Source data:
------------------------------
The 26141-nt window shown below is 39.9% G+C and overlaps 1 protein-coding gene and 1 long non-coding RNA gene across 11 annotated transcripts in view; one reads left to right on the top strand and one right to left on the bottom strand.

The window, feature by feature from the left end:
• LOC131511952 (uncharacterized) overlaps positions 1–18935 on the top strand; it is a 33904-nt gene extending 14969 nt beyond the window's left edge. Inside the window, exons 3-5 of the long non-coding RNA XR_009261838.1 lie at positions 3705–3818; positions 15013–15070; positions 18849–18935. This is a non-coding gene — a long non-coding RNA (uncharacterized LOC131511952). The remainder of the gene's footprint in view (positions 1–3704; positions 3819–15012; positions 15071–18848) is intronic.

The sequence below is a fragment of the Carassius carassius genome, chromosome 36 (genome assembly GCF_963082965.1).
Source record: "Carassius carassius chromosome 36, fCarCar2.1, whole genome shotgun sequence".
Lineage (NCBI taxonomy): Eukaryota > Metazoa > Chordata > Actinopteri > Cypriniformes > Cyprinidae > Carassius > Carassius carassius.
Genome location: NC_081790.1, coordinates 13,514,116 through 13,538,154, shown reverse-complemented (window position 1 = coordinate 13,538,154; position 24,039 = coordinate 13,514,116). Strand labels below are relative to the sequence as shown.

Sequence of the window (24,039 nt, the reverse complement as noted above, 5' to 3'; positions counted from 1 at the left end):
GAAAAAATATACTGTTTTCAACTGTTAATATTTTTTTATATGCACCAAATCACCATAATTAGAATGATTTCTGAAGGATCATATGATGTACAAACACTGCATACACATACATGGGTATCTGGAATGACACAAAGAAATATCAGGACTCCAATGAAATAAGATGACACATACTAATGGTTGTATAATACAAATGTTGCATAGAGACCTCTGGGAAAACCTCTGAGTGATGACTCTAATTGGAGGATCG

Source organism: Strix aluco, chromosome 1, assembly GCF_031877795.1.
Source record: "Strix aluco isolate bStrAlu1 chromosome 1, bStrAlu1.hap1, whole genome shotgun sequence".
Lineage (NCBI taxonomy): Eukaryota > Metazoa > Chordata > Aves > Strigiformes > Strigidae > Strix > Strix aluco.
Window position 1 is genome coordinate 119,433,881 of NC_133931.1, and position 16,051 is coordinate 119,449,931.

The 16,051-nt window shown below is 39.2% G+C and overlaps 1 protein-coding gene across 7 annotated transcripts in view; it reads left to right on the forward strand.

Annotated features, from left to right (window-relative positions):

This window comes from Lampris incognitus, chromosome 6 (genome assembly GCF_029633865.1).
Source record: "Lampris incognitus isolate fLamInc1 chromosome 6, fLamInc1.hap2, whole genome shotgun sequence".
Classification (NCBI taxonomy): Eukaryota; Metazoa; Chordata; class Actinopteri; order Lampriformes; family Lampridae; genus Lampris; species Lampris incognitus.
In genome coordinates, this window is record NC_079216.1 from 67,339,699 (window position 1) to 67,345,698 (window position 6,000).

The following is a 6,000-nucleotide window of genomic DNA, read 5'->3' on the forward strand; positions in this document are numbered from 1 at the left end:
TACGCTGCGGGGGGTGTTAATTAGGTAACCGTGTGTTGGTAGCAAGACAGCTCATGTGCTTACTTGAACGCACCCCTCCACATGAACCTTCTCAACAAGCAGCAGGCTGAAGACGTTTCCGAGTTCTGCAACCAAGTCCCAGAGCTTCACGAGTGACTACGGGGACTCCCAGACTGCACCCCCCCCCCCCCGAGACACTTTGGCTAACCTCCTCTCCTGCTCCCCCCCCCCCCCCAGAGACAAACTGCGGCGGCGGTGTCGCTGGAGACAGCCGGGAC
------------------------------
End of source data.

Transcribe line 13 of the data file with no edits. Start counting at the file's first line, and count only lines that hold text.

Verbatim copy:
Window position 1 is genome coordinate 119,433,881 of NC_133931.1, and position 16,051 is coordinate 119,449,931.